Yesterday, Leadership Memphis concentrated on a provocative question, “What Makes a Great City?” and it heard from a highly informative panel of five local leaders, from a noted national urban observer, and from Denver Mayor John Hickenlooper, named as one of Time’s five best mayors in the U.S.
Opinions were personal, impassioned and always illuminating. The question was answered with examples of great cities, lists of cities’ unique assets and the fundamental essence of greatness. One of the threads that held all of the answers together was this – the richness found in ethnic diversity.
Whether panelists were talking about Indian neighborhoods in New York or Japanese neighborhoods in San Francisco or African-American neighborhoods in Atlanta, there was a consensus that the variety of ethnic experiences that can be engaged in a city is one of its most potent forces for greatness.
It is just common sense these days that multi-cultural diversity is a competitive advantage in a world economy characterized by its mind-boggling diversity. Whether calling the Dell computer help desk and talking to a technician in India, calling customer service for a New York City company and talking to someone in England, or eating in the FedEx World Headquarters cafeteria which harkens to the United Nations food court, it is increasingly clear that diversity is a fact of life in today’s marketplace.
It is equally clear that sometimes, Memphis actually runs from the diversity that has the potential to be a distinctive strength. Rather than tell the world that we are a minority majority city, our economic development strategies skirt away from our African-American majority.
We continue to do so at our peril, because instead, we need to embrace our diversity and tell the world that if they want to compete in a diverse world economy, there is no better place from which to do it than Memphis, because we were diverse before diverse was cool.
And while diversity in Memphis is normally defined in terms of white and black, it’s time to expand the circle.
That’s because in the Memphis region, the number of different languages being spoken is 55. Let’s say it again. When families gather in their own homes tonight, there are 55 different languages being spoken in the Memphis metro.
Who would have imagined?
The first 10 are relatively easy – English, Spanish, French, German, Vietnamese, Chinese, Arabic, Korean, Tagalong and Italian.
Then, things get more interesting. The second 10 are Russian, Hindi, Gujarathi, Japanese, Mon-Khmer, Greek, Hebrew, Persian, Urdu and Laotian.
And that’s not even half way through the list. To get there, add Telugu, Kru, Tamil, Portugese, Bengali, Cushite, Polish and Amharic.
They are followed by Mandarin, Thai, Dutch, Yiddish, Indian, Kannada, African, Hungarian, Kurdish, Serbocroatian, Cantonese and Fulani.
That brings the number to 40. By now the number of people speaking each language is only in the double digits, but still they come – Swahili, Formosan, Malayalam, Turkish, French Creole, Swedish, Marathi, Panjabi, Gullah and Norwegian.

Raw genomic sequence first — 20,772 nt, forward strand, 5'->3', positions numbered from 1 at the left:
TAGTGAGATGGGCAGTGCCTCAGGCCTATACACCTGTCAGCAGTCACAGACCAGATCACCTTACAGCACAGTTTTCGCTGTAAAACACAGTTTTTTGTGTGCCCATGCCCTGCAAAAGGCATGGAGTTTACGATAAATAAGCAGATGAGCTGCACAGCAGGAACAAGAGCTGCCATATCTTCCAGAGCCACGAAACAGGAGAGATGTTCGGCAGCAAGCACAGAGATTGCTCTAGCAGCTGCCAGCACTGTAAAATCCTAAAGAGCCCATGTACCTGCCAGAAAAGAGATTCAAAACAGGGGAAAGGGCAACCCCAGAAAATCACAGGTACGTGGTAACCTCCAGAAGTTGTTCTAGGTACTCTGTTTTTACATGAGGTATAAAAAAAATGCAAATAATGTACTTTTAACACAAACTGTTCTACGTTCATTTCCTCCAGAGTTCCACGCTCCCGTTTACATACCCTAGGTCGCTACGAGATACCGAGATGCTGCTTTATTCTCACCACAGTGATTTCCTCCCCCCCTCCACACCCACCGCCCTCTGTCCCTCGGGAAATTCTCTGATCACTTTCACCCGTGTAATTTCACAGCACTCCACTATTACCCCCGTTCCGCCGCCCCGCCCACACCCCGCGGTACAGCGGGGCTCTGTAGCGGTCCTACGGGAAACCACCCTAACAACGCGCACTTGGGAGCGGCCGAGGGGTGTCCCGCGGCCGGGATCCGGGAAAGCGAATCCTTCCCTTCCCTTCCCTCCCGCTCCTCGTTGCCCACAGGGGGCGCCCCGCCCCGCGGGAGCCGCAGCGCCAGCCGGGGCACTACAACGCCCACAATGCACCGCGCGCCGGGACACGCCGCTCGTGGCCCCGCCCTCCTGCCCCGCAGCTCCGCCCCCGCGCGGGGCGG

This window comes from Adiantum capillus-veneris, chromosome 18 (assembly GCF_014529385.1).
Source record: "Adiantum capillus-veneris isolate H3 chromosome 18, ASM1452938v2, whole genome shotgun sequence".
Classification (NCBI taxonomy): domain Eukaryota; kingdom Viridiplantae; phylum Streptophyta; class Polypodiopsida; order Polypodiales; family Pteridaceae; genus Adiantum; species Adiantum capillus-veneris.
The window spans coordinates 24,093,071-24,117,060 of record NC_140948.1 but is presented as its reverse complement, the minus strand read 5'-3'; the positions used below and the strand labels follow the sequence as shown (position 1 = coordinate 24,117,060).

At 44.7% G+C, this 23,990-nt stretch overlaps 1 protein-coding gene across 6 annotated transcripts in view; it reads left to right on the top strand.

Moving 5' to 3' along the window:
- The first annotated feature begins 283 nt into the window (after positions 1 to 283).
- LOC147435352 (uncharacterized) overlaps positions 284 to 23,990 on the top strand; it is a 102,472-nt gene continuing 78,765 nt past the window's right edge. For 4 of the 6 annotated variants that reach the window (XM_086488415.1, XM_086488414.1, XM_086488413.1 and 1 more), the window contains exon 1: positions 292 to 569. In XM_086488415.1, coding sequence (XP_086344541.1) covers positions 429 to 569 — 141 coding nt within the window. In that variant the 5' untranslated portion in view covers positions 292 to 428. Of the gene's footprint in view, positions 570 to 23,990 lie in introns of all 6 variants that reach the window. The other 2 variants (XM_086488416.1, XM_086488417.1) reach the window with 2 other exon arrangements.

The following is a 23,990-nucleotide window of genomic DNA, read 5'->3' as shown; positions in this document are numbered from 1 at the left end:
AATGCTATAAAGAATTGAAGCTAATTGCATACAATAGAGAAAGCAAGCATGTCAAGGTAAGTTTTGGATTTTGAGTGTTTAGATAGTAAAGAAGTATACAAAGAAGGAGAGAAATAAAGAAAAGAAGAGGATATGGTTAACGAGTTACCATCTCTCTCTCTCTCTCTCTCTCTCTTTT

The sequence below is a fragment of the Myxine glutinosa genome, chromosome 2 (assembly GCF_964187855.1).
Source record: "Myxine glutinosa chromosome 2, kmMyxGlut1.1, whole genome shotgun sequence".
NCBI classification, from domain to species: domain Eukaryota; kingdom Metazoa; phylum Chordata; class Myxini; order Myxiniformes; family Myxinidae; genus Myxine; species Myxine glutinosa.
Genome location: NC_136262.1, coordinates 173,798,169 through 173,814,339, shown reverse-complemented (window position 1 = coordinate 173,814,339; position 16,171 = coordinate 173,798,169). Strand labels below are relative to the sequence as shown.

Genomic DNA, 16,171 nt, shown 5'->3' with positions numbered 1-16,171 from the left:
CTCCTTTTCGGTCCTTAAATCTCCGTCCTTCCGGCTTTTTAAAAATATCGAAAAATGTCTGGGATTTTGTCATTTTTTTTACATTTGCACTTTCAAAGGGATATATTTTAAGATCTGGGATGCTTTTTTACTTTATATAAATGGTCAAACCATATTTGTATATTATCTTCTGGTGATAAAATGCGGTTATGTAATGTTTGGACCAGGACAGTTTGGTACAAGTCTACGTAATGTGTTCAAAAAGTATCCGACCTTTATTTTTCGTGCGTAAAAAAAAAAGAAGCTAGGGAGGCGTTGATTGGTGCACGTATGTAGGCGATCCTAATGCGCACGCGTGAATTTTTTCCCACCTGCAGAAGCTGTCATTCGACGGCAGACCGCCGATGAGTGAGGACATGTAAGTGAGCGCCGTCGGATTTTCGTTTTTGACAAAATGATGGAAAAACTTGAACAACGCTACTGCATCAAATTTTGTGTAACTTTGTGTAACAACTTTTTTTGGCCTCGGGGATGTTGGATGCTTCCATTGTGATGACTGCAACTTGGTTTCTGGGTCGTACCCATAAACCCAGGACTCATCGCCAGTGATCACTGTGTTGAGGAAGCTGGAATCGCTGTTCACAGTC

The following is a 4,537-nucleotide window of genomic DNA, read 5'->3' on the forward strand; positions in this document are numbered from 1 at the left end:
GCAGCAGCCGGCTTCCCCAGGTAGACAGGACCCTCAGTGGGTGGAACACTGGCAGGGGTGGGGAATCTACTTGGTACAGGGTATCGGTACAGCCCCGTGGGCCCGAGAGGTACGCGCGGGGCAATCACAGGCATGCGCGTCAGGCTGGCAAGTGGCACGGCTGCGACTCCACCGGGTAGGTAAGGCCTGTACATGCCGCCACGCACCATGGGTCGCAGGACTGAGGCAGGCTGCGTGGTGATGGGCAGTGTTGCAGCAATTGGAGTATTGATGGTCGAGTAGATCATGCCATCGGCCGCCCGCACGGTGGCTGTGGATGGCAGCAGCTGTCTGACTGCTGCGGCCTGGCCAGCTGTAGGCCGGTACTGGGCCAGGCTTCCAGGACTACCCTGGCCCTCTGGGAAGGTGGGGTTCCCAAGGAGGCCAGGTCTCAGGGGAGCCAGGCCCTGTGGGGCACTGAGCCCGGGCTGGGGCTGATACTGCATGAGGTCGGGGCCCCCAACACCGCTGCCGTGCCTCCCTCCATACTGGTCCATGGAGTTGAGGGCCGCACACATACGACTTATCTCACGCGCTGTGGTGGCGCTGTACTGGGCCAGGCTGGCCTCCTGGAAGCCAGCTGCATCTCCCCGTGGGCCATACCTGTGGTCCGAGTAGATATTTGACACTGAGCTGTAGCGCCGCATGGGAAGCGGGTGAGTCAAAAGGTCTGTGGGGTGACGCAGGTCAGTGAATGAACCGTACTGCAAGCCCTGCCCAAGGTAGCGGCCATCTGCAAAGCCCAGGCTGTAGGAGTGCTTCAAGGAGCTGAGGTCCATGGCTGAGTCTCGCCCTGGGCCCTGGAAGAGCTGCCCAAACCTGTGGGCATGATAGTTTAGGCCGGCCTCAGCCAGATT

The final five are Slovak, Croatian, Ukrainian, Patoil and Irish Gaelic.
No, Memphis is not Los Angeles, which has the highest number of languages – 137, but it’s a long way from the homogenized black and white image of Memphis that many of us carry around.
In other words, it is not accurate to continue to describe our diversity in terms of Caucasians and African-Americans. In doing so, we exclude 62,000 people of various ethnic backgrounds who deserve the chance to be part of the civic conversation and decision-making. In embracing all of these ethnic cultures and traditions, we enrich our city and contribute in a direct way to a more expansive world view that serves our city well as it addresses its problems and its opportunities.
“Many languages, one Memphis” is a theme that all of us should adopt, and as a panelist suggested today, Memphis needs to celebrate Chinese New Year, Cinco de Mayo, and other ethnic occasions as citywide celebrations, because in doing so, we make our city more vibrant, more appealing, and yes, more fascinating.
In doing this, we also tear down the walls that separate us from ourselves. If the Hispanic community reports that it feels disenfranchised and it is our second most spoken language in Memphis, just imagine the feelings of disengagement felt by the Cambodian community.
But we need more than celebrations. We need also to connect these ethnic groups to the American Dream. One way to start is for the City of Memphis to change the language of its minority purchasing program which now says that the only group that is considered as a minority group are people with roots in Africa. It was a way to address the lack of business opportunities in the African-American community, a noble goal, but in writing the rules in this way, it fuels an “us versus them” mentality that only hurts Memphis’ future.
In defining minorities in an Africa-centric way, city government even eliminated any black Memphians from Caribbean countries, much less disregarded the needs of the array of ethnic groups that now call Memphis home.
If Memphis wants to send the message that it is ethnically and racially diverse, the first sign of a truly diverse Memphis would be to define minorities as broadly as possible to give all minority communities equal access to entrepreneurial opportunities.